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Re: Maria Batel
Maria Batel currently lives in employer-provided housing. She incurred $66,000 to add an extra room to store her personal collectibles. The company refunded 60% out of the total number. This extra room is useful for both entertainment and business conduction for Infranet clients. She received a check worth $5,000 as a sign of gratitude from an old acquaintance but immediately endorsed it to her former University. She published a book incurring $12,933 for travel, $6,223 for publishing, and $1,220 for promotion. Book sales totaled $4,769 for the year 2015. Indira’s husband Devid earned a certificate for $12,300 for required courses, books, and other materials.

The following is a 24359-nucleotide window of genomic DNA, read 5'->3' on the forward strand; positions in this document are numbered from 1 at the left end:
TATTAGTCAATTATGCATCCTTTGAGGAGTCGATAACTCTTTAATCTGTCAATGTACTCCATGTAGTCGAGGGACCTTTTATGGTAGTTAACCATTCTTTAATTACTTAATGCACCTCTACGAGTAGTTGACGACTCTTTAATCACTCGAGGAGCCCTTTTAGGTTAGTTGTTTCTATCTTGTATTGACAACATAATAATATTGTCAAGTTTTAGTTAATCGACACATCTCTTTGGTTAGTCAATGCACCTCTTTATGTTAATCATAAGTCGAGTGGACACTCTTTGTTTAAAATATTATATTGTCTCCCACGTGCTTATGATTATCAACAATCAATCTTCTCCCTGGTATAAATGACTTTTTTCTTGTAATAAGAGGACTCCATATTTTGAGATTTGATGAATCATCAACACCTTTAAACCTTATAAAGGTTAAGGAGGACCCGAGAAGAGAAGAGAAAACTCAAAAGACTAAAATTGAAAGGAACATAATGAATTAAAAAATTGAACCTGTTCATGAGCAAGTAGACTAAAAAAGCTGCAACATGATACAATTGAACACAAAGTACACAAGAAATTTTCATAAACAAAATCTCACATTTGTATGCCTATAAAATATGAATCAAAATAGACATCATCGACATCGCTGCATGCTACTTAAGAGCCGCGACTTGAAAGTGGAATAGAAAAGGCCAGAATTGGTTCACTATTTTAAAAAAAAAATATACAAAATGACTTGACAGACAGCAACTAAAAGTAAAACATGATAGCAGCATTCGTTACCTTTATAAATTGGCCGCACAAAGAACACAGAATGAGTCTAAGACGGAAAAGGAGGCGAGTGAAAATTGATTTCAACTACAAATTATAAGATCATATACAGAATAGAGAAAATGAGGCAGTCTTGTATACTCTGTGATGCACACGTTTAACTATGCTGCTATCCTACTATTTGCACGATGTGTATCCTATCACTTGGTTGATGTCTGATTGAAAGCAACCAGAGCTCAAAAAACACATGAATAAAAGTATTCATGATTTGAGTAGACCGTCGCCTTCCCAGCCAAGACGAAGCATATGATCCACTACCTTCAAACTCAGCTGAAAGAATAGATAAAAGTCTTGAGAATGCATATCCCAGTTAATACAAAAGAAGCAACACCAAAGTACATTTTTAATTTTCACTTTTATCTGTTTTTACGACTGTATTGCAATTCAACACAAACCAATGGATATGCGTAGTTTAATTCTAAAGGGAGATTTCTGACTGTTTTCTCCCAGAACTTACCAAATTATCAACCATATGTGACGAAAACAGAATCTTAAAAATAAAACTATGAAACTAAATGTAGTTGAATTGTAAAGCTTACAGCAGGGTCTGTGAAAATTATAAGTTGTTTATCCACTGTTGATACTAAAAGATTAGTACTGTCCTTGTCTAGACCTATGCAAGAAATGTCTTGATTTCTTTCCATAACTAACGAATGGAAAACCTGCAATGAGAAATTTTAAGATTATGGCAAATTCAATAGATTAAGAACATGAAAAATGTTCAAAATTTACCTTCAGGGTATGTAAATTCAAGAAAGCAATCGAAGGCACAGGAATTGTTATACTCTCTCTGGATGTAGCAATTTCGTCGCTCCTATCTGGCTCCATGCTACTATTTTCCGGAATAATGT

Firstly, the issue of excluding the employer-provided housing from Maria’s taxable income needs to be determined. The matter that requires consideration is whether the house is on the business premise, whether it is on the loan of the employer, and whether it was provided on the grounds of enabling her to conduct the employee job requirements. Besides, the question of deductibility of the cost of home addition, or the application of a 40% capitalization needs determination as well. The question of whether the expenses will be treated as personal also needs addressing. There is an urgency to define whether the $5,000 check from Hector is a gift or an income. Furthermore, there are questions regarding Maria’s possession of a cash receipt of the $5,000 gift and her entitlement to a charitable contribution. The issue of whether she is in trade or business of being an author has certain implications, especially in determining the foundation cost associated with such authorship. Finally, the question of Devid’s ability to deduct his $12,300 education expenses needs to be addressed. The above-mentioned matters require thorough consideration to provide a defensible position concerning the deductions and non-deductions for both Maria and her husband.